5 Stupid Things To Say When Applying For A Rental


When a prospective tenant is interested in applying for a rental with WILMOTH, they are requested to complete a thorough background screening. If the potential applicant is fearful they may not be approved, and lose the cost of the application fee, we gladly describe our qualification standards.  It is surprising how many people will go ahead with an application, and then ask very blunt questions that will result in enough clues to make a rejection likely.
The primary goals when considering a party applying for a rental are to find people will:

  • Pay regularly on time for the occupancy
  • Not create damages above and beyond normal wear and tear on the property

How a  potential renter handles the application process can tell much about:

  • How they see themselves in the world
  • What they believe may be owed to them
  • How they expect to be treated

A tenant is our customer and we want them to be happy.  An applicant is not our customer…yet.  A property manager’s duty is to the owner of the rental.  As a result there are some things that an application by itself will not tell you about a potential new tenant.
I am pretty sure a lot of applicants find that some landlords are just looking for a  tenant who can fog glass.  So when an applicant is exposed to a thorough process they are caught off guard nor prepared.  Seems like I continue to be amazed, and surprised, by some of the stupid things applicants will say when applying for a home.

“I Feel That Is An Unnecessary Intrusion Into My Privacy.”

One of the common delays in completing our screening sometimes occurs in obtaining verification from employers.  Last week I received a phone message from an applicant who was frustrated that she had not received a response to her application since making it five business days ago.   I quickly told her that the listed employer had not responded to the income verification questions.  In this situation, one option is to determine an applicant’s employment status and income by requesting copies of pay stubs and tax statements.  When this option was suggested, the applicant responded that they would not provide the requested information due to the request being an “unnecessary intrusion into my privacy.”
Subsequently, I responded “Okay, fine I will not approve your application and we can both move forward!”

The “Everything Is Wrong With The Landlord” Applicant

One of my favorite questions to explore with potential applicants is “why are you looking to move.”  Some of the answers we receive provide great insight for whether or not to encourage someone to apply.
I have had potential applicants state “Our management company has a ridiculous late fee policy and it is costing us an arm and leg…what is yours?”
Or, been directed that “you cannot contact our landlord because our lease does not end for another four months and they do not know we are moving.”
Thank you very much for sharing.

“We Need A Better Environment For Our Dog”

A lot of people own pets.  Therefore, you really can’t own rentals and not anticipate that your tenants will want to own a pet.  There are many types of pets just like there are many kinds of pet owners.   I once was told by somebody applying for a rental that “we need a better environment for our dog.”  I thought maybe that meant that they needed a fenced yard.  Upon contacting the current landlord we learned the problem was not a fenced yard.  It was that the tenant left the dog outside all the time and the neighbors had successfully had the tenants (and property owner) cited for noise violations.  A better environment for their dog meant another home where the dog howling all night long was acceptable.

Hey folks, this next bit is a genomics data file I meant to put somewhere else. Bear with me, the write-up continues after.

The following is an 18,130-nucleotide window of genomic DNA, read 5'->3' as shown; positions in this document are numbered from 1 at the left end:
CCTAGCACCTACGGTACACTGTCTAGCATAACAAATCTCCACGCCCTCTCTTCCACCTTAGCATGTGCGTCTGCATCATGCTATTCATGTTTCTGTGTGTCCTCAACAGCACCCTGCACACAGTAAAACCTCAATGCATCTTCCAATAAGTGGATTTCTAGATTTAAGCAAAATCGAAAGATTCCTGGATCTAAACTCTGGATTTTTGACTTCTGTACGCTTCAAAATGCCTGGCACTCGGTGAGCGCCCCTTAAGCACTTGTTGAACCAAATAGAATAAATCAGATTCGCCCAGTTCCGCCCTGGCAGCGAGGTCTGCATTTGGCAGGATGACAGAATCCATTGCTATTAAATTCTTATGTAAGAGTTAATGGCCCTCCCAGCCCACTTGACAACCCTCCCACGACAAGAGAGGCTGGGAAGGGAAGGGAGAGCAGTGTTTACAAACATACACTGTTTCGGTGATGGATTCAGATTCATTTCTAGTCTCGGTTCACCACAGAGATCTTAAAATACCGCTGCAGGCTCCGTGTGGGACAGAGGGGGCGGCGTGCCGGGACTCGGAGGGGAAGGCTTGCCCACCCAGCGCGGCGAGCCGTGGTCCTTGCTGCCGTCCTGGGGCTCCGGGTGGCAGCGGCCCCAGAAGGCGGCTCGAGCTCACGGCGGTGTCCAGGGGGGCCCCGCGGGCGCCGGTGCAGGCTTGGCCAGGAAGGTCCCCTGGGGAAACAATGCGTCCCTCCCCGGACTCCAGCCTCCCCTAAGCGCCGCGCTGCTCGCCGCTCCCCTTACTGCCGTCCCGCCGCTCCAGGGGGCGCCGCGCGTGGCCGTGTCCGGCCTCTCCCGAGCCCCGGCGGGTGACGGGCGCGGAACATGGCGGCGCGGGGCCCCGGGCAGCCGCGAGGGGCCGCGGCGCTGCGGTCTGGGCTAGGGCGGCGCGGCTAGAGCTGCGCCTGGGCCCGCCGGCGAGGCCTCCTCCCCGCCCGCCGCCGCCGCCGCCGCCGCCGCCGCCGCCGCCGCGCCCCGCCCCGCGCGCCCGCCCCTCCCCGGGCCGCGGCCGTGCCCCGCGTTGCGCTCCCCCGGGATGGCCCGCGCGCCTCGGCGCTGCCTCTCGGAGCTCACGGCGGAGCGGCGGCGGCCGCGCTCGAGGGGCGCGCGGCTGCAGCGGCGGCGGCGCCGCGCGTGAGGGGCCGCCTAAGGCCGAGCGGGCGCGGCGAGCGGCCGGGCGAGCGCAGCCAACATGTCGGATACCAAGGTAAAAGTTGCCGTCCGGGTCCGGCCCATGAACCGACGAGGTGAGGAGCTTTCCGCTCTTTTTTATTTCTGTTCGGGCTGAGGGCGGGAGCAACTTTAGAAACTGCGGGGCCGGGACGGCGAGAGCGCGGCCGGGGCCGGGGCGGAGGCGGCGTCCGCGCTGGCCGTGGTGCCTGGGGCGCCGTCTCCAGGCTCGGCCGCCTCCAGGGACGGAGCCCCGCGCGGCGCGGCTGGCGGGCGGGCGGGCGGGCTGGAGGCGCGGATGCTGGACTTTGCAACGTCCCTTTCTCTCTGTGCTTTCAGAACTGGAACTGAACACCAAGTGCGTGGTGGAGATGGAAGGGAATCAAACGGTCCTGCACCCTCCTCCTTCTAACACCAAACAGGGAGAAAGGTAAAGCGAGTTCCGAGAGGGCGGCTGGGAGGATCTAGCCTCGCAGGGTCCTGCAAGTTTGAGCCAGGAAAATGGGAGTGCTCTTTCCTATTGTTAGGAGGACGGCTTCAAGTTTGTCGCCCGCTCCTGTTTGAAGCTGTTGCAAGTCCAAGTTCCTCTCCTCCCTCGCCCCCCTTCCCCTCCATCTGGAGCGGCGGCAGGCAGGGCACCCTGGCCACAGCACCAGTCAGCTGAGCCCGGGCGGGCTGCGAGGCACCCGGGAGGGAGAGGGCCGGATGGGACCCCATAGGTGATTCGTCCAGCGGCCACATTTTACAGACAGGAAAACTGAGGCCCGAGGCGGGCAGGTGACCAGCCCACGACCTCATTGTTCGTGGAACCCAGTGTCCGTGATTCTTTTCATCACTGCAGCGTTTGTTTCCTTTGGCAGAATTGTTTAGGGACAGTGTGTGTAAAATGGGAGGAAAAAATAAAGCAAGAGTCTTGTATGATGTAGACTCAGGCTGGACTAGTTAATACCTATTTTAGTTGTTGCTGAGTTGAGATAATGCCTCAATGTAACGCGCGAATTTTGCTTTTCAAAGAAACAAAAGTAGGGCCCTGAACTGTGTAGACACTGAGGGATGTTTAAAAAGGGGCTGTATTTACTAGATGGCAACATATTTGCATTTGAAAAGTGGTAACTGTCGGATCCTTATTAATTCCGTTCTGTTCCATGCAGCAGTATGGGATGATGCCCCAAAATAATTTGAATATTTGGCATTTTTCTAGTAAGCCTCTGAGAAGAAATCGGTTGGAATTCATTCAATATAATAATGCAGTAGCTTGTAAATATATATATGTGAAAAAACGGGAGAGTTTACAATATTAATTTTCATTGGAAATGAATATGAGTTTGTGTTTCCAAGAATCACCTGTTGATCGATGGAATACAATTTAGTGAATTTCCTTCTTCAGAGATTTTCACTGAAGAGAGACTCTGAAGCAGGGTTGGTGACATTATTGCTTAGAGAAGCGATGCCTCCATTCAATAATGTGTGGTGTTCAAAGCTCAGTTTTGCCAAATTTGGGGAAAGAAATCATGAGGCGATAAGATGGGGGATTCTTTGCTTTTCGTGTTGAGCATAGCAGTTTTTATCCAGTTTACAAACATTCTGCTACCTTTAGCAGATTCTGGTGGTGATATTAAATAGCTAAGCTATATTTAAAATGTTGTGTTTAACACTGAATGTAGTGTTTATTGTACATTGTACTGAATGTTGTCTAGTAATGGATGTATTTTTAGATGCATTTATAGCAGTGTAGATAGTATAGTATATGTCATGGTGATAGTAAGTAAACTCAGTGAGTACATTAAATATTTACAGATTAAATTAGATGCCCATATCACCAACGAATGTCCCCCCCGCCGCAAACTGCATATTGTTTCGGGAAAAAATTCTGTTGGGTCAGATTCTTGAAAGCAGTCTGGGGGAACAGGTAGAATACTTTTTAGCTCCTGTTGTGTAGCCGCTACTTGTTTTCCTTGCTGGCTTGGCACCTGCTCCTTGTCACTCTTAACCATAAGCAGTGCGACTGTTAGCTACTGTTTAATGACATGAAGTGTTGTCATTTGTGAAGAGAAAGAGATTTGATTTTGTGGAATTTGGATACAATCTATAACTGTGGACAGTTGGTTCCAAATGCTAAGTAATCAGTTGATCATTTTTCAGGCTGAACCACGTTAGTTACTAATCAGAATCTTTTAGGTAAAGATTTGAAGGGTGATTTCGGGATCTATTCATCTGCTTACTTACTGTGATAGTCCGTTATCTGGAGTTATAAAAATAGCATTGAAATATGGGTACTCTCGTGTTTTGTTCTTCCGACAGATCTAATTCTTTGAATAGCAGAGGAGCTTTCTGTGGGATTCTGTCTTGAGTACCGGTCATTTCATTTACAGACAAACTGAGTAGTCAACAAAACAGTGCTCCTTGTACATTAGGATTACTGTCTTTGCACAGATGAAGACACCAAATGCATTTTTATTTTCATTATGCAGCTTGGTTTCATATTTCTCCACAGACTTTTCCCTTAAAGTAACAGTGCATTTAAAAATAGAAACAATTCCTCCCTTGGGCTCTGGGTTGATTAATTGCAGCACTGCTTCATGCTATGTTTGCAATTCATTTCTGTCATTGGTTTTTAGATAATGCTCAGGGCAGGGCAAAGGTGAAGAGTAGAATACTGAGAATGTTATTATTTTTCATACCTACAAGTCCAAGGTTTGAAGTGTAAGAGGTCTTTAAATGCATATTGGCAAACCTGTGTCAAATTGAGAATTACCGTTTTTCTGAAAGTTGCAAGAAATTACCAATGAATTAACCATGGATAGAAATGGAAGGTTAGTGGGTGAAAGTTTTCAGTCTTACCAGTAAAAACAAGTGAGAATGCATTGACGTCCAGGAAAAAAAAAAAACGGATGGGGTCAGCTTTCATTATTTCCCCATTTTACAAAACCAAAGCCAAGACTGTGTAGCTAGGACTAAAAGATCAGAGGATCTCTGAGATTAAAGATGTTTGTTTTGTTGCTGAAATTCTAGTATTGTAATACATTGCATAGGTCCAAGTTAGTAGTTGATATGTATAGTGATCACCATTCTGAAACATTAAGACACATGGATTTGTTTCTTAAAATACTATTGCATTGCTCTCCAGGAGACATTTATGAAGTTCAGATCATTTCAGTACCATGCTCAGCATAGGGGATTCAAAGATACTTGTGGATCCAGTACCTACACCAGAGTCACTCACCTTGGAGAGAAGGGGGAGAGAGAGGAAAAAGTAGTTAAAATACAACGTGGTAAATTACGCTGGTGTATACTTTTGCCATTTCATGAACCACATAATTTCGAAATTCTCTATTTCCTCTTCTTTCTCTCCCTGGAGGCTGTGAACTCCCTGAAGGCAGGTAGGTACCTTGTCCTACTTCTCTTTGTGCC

You really need to read between the lines of some of these statements.

“I Need To Immediately Move”

“I think I have a tenant for James St.” was the message I received one morning from a showing agent.
“Great” I said. ” I will watch for their application.”
The agent then said, “Well, they do not want to pay for the application unless they can immediately move some possessions into the garage for storage.  They need to do that immediately and will pay us for allowing them to do so.”
I stared and then asked “do you think this is a good idea?”
“No, not really but the home has been on the market a few weeks and it sounds like a good way to get somebody committed.”
I almost said it was a good way “to get somebody committed and that person would be me”, but I restrained myself.
You just can’t have this much empathy toward applicants and tenants.  We want them to be our customers, but we are not in a transactional relationship.  As a result, listen to what they tell you and avoid headaches down the road.  Applicants, particularly ones currently without housing, likely have a very telling story that you need to learn more about.

“My Boyfriend Will Pay The Rent But He Can’t Go On The Lease Because His Wife Might Find Out”

Yep, it really happened.  The applicant had no income.  There is a term for this relationship.  So call it whatever you want.   I call it stupid.

In conclusion, talk to parties interested in applying for a rental before you get in to deep with them.  Don’t be so desperate for a tenant that you overlook red flag comments.  Tenants applying for a rental will often disclose many important things that a landlord needs to know.   So, if it is up to you to make a decision on an application, listen and don’t be in a hurry.   Consider if maybe you have heard enough you can save everyone a lot of potential headaches and cost before the process even starts.

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